Data Validation

Acceptance of an orthorectified image deliverable should validate all the product specifications defined by the end user. There are three general categories of quality control and quality assurance checks and tests:

  • Data Integrity - do the files contain what they are supposed to contain?
  • Spatial Accuracy - do the data products meet the end user requirements for horizontal accuracy?
  • Aesthetics - do the data products meet the customer's expectations in terms of color balancing, edge matching from photo to photo, and other general image quality characteristics?

Simply viewing the imagery in a GIS environment accomplishes the data integrity step. This cursory view can ensure that:

  • individual image files are in the correct format and the files have not been corrupted;
  • complete coverage of the area of interest has been achieved;
  • accurate georeferencing information exists for each image file, in the specified coordinate system;
  • size of image pixels matches the data product specification.

Quantitative Assessment

Orthorectified imagery is very often used as a visual backdrop to other GIS data or as a source for image interpretation and collection of point, line, or polygon features to be used in GIS. Because of this widespread use as a base map, quantitative accuracy assessment is one of the most important aspects of orthophoto quality assurance and acceptance testing.

An orthophoto is essentially a 2-dimensional product. As we learned in Lesson 3, the fidelity and accuracy of the terrain model used in the rectification process has an impact on the horizontal accuracy of the orthophoto; however, the image dataset has no elevation information contained explicitly within it. Horizontal accuracy is the only relevant spatial accuracy assessment metric. The end user's accuracy specification is commonly stated as a root-mean-square-error (RMSE) based on measurements of well-defined points in the imagery compared to independent survey measurements of higher accuracy serving as ground truth. The definition of a well-defined point, guidance on the selection and surveying of these checkpoints, and the methodology for calculating the RMSE is documented in the National Standard for Spatial Data Accuracy (NSSDA) published by the US Federal Geographic Data Committee.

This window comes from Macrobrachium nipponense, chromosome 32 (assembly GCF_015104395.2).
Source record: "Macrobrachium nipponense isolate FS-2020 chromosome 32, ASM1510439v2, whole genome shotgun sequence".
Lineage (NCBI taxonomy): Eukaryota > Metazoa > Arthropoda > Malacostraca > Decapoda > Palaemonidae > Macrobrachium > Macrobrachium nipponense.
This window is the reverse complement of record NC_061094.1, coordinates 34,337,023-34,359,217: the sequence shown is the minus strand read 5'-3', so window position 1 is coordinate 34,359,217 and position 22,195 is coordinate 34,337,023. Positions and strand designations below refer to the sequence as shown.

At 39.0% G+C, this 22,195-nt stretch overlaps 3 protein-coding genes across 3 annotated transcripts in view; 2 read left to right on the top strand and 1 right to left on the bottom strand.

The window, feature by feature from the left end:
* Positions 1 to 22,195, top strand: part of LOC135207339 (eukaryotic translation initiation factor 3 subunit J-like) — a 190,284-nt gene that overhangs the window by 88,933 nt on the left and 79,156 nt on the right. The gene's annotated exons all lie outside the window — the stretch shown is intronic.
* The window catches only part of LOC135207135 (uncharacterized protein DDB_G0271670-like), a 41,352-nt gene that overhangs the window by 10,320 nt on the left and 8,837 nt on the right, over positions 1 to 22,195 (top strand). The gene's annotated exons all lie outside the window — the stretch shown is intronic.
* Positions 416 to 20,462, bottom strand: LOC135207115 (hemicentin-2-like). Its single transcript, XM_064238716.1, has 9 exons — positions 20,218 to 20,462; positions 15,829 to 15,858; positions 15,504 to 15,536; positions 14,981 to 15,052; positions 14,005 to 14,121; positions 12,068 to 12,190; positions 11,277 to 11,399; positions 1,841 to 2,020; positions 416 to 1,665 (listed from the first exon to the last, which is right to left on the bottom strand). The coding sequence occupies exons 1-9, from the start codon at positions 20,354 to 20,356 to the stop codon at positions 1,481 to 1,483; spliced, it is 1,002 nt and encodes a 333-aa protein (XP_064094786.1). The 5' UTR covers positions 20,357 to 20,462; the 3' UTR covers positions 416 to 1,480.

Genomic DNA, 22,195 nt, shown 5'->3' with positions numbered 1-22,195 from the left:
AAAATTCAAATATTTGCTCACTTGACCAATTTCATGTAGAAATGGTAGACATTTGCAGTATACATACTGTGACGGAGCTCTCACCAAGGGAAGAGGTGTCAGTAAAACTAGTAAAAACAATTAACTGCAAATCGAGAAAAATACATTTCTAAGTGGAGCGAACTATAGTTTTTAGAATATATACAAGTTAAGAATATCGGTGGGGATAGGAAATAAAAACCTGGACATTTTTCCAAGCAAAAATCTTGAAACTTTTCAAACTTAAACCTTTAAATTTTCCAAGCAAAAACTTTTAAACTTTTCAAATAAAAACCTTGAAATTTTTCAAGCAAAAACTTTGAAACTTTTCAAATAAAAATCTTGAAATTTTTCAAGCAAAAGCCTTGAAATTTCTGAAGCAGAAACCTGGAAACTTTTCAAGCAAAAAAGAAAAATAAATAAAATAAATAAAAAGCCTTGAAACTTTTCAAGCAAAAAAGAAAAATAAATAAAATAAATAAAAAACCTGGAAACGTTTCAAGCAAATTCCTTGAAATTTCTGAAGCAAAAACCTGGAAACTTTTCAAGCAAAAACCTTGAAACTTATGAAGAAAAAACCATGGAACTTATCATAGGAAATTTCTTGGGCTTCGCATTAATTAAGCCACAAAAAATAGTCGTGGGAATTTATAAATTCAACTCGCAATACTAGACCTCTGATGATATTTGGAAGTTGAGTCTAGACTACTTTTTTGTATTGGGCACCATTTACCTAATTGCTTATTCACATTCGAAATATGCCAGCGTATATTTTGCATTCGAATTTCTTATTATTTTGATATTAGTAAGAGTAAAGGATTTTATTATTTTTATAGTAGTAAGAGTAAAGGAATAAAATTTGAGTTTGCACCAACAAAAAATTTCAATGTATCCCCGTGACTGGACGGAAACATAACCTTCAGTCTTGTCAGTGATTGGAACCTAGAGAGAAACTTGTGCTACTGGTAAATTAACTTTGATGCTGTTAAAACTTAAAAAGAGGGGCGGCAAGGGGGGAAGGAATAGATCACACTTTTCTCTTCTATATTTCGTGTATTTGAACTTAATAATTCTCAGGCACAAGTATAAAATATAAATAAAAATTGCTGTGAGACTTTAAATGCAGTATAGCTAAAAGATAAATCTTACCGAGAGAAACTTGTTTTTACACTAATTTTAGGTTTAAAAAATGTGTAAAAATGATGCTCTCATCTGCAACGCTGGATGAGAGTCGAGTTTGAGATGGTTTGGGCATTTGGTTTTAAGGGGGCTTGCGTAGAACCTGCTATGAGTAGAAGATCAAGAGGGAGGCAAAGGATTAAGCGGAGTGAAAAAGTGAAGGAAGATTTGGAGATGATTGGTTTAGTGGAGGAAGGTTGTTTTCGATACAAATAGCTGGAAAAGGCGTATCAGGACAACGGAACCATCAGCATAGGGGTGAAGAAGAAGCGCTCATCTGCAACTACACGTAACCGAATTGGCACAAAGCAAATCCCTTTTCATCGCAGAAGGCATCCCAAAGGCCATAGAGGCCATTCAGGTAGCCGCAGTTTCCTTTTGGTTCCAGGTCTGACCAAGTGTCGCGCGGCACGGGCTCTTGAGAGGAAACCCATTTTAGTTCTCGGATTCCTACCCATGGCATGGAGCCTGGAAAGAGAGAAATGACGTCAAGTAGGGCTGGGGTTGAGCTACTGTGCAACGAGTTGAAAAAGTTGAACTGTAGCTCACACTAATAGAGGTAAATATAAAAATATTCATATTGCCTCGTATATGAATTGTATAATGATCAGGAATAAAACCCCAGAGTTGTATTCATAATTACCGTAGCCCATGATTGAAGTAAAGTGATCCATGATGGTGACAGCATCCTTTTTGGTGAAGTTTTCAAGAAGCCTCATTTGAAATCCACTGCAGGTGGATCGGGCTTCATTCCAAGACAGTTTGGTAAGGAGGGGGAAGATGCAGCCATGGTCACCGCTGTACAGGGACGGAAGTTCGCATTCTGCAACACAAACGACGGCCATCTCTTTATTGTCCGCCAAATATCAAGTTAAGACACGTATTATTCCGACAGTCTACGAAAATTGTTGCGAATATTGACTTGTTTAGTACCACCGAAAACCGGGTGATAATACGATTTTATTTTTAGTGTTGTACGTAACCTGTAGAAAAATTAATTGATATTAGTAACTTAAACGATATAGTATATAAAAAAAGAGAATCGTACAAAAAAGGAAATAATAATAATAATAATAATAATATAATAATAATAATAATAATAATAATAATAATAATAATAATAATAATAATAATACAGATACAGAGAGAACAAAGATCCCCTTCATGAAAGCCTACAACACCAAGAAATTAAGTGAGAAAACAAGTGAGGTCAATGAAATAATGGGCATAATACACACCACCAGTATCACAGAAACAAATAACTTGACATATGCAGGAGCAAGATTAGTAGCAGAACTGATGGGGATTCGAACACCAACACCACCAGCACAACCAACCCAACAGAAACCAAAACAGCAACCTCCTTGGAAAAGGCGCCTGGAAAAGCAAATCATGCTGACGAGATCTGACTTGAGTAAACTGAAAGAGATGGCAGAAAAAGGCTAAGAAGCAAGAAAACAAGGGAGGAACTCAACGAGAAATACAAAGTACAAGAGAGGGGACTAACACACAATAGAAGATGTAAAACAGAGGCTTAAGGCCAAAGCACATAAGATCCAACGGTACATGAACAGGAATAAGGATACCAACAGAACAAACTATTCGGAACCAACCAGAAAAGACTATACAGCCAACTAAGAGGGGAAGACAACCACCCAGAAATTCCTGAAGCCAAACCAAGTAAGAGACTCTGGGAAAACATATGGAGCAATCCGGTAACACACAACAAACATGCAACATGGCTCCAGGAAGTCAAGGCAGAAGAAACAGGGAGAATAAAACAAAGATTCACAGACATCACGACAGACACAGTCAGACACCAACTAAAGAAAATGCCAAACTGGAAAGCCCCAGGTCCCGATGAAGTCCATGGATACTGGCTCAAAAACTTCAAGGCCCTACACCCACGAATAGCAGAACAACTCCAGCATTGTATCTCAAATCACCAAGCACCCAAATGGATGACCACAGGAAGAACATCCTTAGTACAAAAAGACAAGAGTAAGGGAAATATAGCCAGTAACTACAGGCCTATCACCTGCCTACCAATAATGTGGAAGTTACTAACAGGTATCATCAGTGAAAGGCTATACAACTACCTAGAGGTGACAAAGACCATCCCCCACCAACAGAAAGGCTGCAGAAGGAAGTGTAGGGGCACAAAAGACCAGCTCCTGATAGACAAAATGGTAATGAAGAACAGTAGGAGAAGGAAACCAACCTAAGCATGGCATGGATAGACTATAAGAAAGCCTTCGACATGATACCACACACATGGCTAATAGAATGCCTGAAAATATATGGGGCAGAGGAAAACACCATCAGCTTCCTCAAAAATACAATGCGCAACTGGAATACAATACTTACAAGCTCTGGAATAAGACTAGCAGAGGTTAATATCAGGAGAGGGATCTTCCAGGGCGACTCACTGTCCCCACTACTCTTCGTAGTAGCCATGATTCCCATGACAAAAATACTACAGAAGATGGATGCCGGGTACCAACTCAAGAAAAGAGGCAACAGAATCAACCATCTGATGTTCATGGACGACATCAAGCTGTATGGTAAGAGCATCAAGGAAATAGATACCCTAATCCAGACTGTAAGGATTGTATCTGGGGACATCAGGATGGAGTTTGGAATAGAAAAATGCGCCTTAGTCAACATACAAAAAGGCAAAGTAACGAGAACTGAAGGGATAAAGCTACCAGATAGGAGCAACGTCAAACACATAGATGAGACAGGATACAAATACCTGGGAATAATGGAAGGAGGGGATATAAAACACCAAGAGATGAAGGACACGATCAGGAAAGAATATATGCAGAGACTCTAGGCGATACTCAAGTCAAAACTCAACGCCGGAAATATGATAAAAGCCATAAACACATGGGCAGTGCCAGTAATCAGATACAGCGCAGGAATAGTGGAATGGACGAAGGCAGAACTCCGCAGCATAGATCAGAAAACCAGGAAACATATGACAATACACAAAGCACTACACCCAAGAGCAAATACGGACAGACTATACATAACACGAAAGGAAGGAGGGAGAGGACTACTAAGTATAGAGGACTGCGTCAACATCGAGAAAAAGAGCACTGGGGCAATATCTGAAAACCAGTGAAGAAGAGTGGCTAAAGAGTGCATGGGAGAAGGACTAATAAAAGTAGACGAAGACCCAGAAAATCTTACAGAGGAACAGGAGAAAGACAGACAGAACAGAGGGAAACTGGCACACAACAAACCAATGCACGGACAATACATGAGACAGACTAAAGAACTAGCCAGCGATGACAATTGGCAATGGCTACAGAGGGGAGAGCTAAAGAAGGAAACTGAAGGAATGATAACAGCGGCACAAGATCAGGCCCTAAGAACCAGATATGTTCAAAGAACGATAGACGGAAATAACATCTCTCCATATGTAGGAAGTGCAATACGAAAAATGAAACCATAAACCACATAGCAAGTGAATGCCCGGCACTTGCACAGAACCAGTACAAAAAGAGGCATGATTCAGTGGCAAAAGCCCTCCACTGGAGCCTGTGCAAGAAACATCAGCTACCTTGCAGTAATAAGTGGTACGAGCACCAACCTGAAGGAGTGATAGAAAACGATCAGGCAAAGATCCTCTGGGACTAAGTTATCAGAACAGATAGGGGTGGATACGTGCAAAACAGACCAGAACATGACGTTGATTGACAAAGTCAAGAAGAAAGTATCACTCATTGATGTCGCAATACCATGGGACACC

For historical reasons, mapping accuracies are commonly specified at the 95% confidence limit. A typical accuracy statement accompanying an orthophoto deliverable would be "Tested ____ (meters, feet) horizontal accuracy at 95% confidence level," and the numerical value supplied is RMSE * 1.7308. This statement of accuracy assumes that no systematic errors or biases are present in the data and that the individual checkpoint errors follow a normal distribution, independent in the x and y directions. Note that the multiplier for the RMSE is 1.7308, rather than the 1.96 factor stated in the Introduction page of this lesson. Horizontal error is a circular error, a combination of the independent linear errors in the x and y dimensions.